There is no denying the impact Pokemon has on countless people. Growing up it was the coolest thing, something I genuinely hope continued well beyond the humble days of Pokemon Red and Blue. Since then Nintendo has occasionally revisited the past and remade previous adventures. Even if these aren’t needed in the way other remakes are, revisiting one’s youth is always an interesting experience. With Pokemon Brilliant Diamond and Shining Pearl now available, are they welcome reminders of past adventures or is it a simple coat of paint on an otherwise okay game?
If you have a vague understanding of what makes a Pokemon game, well, Pokemon, you probably have a decent understanding of Pokemon Shining Pearl’s story. Taking place in Sinnoh, Pokemon Shining Pearl follows the player-created character on their adventure around the region. Like previous entries, you have a rival, Professor Rowan will ask you to find Pokemon for your Pokedex, there is a criminal organization named Team Galactic and gym leaders to defeat.
Despite being a rather safe storyline, it’s still engaging because it’s mostly a passive part of Pokemon Shining Pearl. These events happen largely in the background and are deeply connected to the already established journey of catching monsters, fighting increasingly difficult foes, and eventually trying to become the Sinnoh League Champion, assuming you have the skills.
Having played a lot of Pokemon games, Pokemon Shining Pearl honestly offered little struggle. Even in situations where I should be at a disadvantage, there were many instances where the AI would choose debatably poor actions. For example, I could overwhelm my rival’s water Pokemon with fire attacks before they decide to hit me with water. This won’t hurt the adventure long term or stop battles against real people from being fun, just don’t expect a lot of challenge on your way to the top.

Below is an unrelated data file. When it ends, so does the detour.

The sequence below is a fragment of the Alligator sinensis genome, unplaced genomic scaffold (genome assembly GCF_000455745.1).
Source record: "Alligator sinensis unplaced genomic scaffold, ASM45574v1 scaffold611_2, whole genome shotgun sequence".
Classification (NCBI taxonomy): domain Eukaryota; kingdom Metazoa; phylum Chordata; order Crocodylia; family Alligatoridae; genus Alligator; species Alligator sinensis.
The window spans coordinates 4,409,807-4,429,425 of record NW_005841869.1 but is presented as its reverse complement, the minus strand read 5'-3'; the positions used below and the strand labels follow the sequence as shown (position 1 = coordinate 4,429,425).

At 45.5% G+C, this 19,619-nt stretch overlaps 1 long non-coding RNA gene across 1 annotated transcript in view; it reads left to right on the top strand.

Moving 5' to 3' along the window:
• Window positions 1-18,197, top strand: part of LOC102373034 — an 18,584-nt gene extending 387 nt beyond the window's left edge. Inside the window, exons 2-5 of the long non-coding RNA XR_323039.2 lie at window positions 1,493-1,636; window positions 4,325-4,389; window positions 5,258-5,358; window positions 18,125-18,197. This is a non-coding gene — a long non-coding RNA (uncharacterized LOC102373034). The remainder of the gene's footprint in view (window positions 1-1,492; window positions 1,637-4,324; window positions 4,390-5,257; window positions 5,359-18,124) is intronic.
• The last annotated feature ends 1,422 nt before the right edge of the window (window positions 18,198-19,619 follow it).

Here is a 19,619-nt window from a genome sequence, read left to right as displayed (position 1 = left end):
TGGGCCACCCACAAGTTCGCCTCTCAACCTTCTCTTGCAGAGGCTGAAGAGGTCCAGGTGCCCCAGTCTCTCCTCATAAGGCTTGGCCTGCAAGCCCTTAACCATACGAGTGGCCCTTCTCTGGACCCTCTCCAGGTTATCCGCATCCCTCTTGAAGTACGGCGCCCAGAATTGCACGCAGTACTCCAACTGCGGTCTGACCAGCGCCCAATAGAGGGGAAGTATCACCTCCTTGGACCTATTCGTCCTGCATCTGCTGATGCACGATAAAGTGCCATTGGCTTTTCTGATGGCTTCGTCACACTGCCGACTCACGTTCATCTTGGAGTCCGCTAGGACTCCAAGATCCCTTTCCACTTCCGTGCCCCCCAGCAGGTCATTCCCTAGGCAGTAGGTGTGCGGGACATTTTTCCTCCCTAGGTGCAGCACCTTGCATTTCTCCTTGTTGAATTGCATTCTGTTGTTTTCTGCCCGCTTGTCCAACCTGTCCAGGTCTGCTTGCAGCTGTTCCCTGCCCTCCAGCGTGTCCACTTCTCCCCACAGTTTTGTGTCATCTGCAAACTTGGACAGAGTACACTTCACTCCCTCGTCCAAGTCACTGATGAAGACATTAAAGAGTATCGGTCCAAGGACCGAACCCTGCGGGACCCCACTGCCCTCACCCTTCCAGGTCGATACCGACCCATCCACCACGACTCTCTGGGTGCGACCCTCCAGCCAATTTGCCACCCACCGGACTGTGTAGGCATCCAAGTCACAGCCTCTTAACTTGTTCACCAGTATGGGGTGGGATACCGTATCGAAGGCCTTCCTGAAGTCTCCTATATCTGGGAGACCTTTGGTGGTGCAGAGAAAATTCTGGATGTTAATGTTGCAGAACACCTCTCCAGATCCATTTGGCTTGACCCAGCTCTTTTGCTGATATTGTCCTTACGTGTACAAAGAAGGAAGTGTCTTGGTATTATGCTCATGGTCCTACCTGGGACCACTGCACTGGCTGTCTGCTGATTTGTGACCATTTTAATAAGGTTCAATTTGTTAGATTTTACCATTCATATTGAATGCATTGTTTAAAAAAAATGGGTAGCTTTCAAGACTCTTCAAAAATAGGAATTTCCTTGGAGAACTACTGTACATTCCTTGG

Since this is a later title, Pokemon Shining Pearl features some of the modern advancements found in the series. For example, not needing to give a specific Pokemon an HM, clear indicators of what needs to be done, and a good idea of how to do it, and more. There are also some beloved features, most notably breeding, giving players something to invest in if they want to prove they’re the best trainer out there.
Where Pokemon Shining Pearl stands out the most is honestly graphics. Everything is modernized and given a fresh coat of paint, making it feel fresh. While the out of combat art style might not appeal to everyone, essentially attempting to make sprites into miniature 3D versions of existing designs, it feels rather childish. Not unlike what Duplo is to Lego bricks.
Strong Design Choices Make Climatic Battles far More Intense
In combat is an absolute treat. From the moment you enter battle with the area slowly advancing to just the expressions people give before and after a fight, it makes Pokemon Shining Pearl feel like a newer experience. I never looked at a battle and thought the original was better, in most cases, I never even considered how it looked because of the care given to these scenarios. This extends beyond the trainers as well. Most Pokemon look good, though some things like flames can look rather cheesy, with nice attack animations as well. Like a lot of releases, it’s clear a lot of love went into these remakes and it absolutely shows.
Unfortunately, one thing that didn’t age particularly well is the Poketch watch. Going into Pokemon Shining Pearl it was obviously going to be a struggle, as it was designed with the Nintendo DS in mind, with the implementation being good but not great. Hidden and revealed via trigger inputs, it has a place for people looking for nostalgia but otherwise feels rather pointless. To the point where someone might forget it even exists, which is a shame, to say the least.
Pokemon Brilliant Diamond and Shining Pearl Review Verdict
Pokemon Shining Pearl is in a rather weird place. While some might’ve preferred Pokemon Platinum instead, that doesn’t stop the originals from being fun. At their core, they’re good Pokemon games, though their main selling point is nostalgia. The improved art style, coupled with some small changes absolutely help but it comes down to whether you want to explore a region and revisit the same experiences the franchise is known for. Personally, this didn’t stop me from enjoying the adventure, nor should it stop anyone who liked those games. As long as you’re okay with a fairly by the numbers Pokemon adventure, you’re sure to have a blast capturing Pokemon, breeding better ones, and going all the way to the top.
[Editor’s Note: Pokemon Shining Pearl was reviewed for Nintendo Switch and a copy was provided to us for review purposes.]